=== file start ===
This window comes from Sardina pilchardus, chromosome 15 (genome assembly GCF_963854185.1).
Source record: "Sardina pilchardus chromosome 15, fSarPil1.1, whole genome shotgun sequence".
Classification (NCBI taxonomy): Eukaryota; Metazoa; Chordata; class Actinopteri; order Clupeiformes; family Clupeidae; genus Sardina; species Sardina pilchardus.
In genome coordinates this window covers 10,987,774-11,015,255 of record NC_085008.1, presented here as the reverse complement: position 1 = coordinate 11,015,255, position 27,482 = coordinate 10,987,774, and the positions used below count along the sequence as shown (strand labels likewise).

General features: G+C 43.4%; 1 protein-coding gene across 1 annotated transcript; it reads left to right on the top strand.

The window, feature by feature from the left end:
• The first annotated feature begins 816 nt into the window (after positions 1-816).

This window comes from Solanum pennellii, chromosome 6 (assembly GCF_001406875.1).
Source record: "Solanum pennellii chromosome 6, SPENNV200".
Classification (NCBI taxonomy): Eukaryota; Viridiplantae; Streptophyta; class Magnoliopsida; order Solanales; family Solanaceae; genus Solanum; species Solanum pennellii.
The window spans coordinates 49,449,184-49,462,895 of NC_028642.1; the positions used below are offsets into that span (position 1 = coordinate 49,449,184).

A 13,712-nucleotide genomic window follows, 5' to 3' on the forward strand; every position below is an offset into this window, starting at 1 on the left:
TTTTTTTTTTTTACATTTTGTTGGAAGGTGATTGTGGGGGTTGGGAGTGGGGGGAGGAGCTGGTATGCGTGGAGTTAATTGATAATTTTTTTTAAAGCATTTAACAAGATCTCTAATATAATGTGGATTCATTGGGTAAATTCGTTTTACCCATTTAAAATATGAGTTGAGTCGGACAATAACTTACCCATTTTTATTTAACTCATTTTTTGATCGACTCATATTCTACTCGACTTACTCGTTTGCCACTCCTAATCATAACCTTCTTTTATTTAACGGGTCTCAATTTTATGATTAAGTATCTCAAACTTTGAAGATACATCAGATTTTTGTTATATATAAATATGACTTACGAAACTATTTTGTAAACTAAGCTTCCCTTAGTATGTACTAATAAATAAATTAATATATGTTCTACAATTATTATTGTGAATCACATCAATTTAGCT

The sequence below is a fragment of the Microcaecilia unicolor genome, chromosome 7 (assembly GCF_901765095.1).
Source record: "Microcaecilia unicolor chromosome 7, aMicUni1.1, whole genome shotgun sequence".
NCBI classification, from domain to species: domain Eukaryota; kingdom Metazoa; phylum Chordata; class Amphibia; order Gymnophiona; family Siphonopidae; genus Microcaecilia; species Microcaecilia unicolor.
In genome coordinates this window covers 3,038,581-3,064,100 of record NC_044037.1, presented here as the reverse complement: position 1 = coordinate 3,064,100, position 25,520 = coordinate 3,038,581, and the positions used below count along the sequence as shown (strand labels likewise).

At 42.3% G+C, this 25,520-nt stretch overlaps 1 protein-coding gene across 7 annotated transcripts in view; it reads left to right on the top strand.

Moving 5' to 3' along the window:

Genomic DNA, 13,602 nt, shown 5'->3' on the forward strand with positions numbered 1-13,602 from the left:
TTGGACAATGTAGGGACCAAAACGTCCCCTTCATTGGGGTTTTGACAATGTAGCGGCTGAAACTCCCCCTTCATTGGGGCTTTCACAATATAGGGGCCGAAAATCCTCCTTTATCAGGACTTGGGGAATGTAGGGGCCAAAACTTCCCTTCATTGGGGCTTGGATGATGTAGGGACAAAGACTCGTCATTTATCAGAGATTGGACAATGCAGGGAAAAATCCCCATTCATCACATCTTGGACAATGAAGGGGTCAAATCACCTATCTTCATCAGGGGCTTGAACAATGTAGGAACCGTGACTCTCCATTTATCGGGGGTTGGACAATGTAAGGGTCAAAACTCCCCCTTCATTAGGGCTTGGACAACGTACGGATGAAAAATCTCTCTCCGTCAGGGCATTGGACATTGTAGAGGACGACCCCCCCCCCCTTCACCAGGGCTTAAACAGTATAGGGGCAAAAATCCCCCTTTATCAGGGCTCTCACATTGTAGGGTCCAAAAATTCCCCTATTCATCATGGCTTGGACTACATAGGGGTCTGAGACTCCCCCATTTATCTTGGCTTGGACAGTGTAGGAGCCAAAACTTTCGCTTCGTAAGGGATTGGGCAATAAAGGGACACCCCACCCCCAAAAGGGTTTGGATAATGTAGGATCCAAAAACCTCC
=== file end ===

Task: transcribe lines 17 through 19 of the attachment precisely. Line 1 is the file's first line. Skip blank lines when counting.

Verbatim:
In genome coordinates this window covers 3,038,581-3,064,100 of record NC_044037.1, presented here as the reverse complement: position 1 = coordinate 3,064,100, position 25,520 = coordinate 3,038,581, and the positions used below count along the sequence as shown (strand labels likewise).

At 42.3% G+C, this 25,520-nt stretch overlaps 1 protein-coding gene across 7 annotated transcripts in view; it reads left to right on the top strand.

Moving 5' to 3' along the window: